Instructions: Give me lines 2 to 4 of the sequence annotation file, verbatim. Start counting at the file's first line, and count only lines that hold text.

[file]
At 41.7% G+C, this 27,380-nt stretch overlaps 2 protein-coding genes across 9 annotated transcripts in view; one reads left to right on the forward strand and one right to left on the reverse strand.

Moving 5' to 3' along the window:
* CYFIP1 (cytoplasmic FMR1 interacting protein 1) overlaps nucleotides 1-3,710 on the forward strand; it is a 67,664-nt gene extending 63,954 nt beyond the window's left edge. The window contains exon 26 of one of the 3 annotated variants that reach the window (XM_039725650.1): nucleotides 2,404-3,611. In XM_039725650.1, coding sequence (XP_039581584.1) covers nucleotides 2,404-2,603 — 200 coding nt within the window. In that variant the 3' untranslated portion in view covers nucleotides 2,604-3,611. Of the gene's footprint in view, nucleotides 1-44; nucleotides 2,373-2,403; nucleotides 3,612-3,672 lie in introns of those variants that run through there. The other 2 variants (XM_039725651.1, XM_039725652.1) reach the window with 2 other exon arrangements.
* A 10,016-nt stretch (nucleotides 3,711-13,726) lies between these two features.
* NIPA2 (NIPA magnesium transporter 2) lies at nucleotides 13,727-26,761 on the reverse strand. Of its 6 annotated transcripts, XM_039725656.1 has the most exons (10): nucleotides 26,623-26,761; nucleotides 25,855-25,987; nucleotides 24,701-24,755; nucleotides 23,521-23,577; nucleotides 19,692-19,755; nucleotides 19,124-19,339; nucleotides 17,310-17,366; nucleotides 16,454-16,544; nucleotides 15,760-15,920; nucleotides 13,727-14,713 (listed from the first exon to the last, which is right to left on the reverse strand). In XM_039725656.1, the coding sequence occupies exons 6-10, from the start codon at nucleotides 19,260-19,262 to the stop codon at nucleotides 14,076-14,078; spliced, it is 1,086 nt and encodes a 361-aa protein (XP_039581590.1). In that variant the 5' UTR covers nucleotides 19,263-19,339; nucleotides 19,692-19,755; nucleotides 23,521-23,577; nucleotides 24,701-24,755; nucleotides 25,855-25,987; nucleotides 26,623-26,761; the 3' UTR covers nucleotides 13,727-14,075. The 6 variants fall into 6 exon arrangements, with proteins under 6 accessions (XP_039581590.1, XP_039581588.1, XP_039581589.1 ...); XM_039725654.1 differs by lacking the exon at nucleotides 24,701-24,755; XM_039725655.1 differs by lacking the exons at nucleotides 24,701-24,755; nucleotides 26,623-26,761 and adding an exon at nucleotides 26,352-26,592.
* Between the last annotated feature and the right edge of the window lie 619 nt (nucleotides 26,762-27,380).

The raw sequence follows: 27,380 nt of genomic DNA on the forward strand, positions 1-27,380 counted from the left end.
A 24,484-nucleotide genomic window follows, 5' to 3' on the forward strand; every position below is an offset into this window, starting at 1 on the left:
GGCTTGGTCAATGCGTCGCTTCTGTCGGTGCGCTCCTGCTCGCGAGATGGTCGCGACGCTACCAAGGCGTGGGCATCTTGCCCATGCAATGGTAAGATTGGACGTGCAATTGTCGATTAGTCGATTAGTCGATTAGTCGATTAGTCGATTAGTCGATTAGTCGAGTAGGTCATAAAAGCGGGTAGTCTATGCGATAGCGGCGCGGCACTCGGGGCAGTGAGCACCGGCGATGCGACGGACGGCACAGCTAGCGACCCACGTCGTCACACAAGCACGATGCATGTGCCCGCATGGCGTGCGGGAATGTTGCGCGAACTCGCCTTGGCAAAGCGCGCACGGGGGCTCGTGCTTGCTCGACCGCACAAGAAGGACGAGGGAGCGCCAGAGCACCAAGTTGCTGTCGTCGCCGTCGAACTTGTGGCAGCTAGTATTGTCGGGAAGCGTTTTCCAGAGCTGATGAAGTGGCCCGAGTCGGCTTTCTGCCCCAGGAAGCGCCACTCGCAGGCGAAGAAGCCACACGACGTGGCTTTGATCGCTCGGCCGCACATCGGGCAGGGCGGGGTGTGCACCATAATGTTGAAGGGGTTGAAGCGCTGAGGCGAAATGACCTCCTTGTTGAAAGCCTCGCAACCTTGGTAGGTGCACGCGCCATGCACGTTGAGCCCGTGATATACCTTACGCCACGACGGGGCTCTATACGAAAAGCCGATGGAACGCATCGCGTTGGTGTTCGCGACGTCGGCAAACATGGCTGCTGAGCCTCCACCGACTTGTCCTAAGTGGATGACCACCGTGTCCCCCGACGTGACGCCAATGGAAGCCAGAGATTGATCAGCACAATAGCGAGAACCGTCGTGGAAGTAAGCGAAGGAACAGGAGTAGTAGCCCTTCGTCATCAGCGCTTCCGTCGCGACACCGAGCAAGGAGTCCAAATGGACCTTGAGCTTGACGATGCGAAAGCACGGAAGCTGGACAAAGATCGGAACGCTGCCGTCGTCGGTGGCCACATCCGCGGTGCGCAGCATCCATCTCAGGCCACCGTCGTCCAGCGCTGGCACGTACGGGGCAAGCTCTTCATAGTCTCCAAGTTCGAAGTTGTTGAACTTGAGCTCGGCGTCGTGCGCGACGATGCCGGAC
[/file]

Moving 5' to 3' along the window:
* CYFIP1 (cytoplasmic FMR1 interacting protein 1) overlaps nucleotides 1-3,710 on the forward strand; it is a 67,664-nt gene extending 63,954 nt beyond the window's left edge. The window contains exon 26 of one of the 3 annotated variants that reach the window (XM_039725650.1): nucleotides 2,404-3,611. In XM_039725650.1, coding sequence (XP_039581584.1) covers nucleotides 2,404-2,603 — 200 coding nt within the window. In that variant the 3' untranslated portion in view covers nucleotides 2,604-3,611. Of the gene's footprint in view, nucleotides 1-44; nucleotides 2,373-2,403; nucleotides 3,612-3,672 lie in introns of those variants that run through there. The other 2 variants (XM_039725651.1, XM_039725652.1) reach the window with 2 other exon arrangements.
* A 10,016-nt stretch (nucleotides 3,711-13,726) lies between these two features.